If on hemodialysis, 200-mg RBV was given 4 h before session. Phosphorus-binding drugs where administered at least 4 h before or after antiviral therapy to avoid interference with drug absorption. Erythropoietin was given in titrated dose according to hemoglobin (Hb) for all patients. On regular follow-up of our patients, a decrease of Hb 2 g, or less than 10 g/dl, with respect to baseline Hb, necessitates intervention by dose reduction, close monitoring, possible use of erythropoietin, and/or possible discontinuation.

Inclusion criteria were patients with CKD grades 4, 5, and 5D who had eGFR less than 30 ml/min/1.73 m2 and were HCV RNA positive, with an age range from 18 to 75 years, provided the following: patients had compensated liver (Child-A cirrhosis or no cirrhosis), Hb level at least 10 g/dl, and had no associated uncontrolled comorbidity.

Abdominal ultrasonography was carried out on each patient to detect the echo pattern of the liver (ultrasonographic features of cirrhosis) and to exclude hepatocellular carcinoma. Presence of compensated liver cirrhosis was documented by ultrasonographic examination, Child–Turcotte–Pugh score, and laboratory biomarkers, and was also confirmed by clinical characteristics such as lower limb edema, splenomegaly, and esophageal varices. Presence of liver stiffness was evaluated by FIB-4 score calculation.

Cardiac evaluation of patients who are 65 years or older was done by ECG and ECHO.

Exclusion criteria were any of the following: total serum bilirubin more than 3 mg/dl, serum albumin less than 2.8 g/dl, International Normalized Ratio (INR) more than 1.7, and platelet count less than 50 000/mm (provided that, if any of these mentioned criteria were not caused by liver disease, patients were able to be included in the treatment protocol); hepatocellular carcinoma, except 4 weeks after intervention aiming at cure with no evidence of activity by dynamic imaging (computed tomography or MRI); extrahepatic malignancy except after 2 years of disease-free interval; in cases of lymphomas and chronic lymphocytic leukemia, patients was able to be included in the treatment protocol immediately after remission based on the treating oncologist report; pregnancy or inability to use effective contraception and lactation; and inadequately controlled DM (HbA1c > 9%).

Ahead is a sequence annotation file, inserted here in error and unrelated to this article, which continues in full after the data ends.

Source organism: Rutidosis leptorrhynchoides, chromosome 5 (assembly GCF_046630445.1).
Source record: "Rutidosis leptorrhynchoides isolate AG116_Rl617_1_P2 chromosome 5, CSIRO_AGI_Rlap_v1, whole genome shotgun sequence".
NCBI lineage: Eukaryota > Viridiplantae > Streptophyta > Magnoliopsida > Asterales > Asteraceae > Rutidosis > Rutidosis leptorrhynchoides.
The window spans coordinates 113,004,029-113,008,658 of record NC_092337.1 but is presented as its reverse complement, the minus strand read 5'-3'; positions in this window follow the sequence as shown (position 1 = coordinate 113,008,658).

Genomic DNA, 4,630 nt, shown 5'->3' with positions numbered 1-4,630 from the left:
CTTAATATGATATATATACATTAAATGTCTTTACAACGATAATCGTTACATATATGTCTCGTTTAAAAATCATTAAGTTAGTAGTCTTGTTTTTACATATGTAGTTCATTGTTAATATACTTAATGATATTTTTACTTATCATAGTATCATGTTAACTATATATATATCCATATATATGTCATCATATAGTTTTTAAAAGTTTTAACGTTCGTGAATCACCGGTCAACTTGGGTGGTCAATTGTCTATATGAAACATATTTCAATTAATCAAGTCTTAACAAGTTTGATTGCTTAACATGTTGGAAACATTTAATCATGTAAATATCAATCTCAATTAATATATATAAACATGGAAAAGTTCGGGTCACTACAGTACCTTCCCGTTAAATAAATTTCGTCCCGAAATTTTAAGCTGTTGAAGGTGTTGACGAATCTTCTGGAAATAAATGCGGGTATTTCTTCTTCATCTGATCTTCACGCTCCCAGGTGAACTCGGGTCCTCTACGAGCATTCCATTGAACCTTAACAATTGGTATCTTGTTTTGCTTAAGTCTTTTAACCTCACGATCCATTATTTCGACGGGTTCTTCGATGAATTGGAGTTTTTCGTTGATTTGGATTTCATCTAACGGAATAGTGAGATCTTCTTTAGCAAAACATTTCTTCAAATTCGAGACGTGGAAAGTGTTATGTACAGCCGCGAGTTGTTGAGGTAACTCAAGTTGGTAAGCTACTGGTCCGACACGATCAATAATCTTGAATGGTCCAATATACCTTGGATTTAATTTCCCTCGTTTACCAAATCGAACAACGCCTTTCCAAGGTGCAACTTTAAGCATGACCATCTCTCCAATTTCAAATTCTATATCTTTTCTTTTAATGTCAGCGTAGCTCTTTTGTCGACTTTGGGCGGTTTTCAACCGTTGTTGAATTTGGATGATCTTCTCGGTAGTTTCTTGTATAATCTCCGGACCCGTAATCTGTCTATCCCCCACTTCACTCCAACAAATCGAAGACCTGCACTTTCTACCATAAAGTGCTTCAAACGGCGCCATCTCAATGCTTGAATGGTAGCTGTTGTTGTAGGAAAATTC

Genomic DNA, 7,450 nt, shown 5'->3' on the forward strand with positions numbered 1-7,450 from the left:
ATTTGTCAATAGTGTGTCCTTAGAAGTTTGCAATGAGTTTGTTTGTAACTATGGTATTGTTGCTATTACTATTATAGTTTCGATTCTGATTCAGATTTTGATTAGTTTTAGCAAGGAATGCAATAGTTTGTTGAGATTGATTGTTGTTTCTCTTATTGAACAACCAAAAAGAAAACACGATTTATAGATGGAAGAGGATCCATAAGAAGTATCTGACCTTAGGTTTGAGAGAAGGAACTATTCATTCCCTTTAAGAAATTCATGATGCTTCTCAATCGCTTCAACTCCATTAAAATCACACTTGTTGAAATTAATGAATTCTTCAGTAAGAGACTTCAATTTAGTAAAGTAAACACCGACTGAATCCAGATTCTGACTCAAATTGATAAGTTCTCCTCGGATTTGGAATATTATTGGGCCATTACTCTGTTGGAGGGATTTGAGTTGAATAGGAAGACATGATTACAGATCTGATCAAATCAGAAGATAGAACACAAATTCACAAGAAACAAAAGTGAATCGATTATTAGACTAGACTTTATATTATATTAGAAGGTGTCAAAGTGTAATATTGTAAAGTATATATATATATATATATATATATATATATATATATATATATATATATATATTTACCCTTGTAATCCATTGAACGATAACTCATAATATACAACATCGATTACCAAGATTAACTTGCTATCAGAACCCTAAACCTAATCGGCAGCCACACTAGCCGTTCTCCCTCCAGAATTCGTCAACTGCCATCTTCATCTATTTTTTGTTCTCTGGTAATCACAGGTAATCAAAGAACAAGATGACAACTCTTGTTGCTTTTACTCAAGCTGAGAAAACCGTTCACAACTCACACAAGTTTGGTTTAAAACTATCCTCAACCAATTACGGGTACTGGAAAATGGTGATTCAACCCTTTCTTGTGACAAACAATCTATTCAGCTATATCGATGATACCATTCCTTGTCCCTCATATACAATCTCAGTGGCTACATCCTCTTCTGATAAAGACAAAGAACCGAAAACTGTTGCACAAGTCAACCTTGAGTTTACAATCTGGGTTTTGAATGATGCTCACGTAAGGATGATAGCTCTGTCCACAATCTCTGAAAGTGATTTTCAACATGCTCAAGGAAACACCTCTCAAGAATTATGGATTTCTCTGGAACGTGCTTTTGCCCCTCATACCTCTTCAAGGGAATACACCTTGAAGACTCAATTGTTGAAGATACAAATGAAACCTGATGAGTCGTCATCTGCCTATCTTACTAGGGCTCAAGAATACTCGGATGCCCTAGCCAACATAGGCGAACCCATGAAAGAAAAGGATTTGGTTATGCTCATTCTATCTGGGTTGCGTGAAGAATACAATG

All patients were evaluated at the beginning of study, at 4-week interval (during the treatment), and at 12 weeks after treatment by the following: full medical history (on the first visit); general examination; and clinical biomarkers such as complete blood count, liver profile [serum albumin, serum bilirubin, aspartate aminotransferase, alanine aminotransferase (ALT), prothrombin activity, INR, and α-fetoprotein (AFP)], renal profile (blood urea, serum creatinine, eGFR calculated with CKD EPI formula, serum calcium, and serum phosphorus) and HCV RNA level by PCR.

Efficacy of the regimen was assessed by measuring HCV RNA levels using QIAcube one-step ABS (Qiagen, Hilden, Germany/Applied Biosystems, Foster City, California, USA; lower limit of detection 12 IU/ml) real-time PCR-based assay for all patients before-treatment and at 4 and 12 weeks after end of treatment (SVR12). Virological failure was defined as detectable HCV RNA more than 12 IU/ml after achieving an HCV RNA concentration of lower than 12 IU/ml.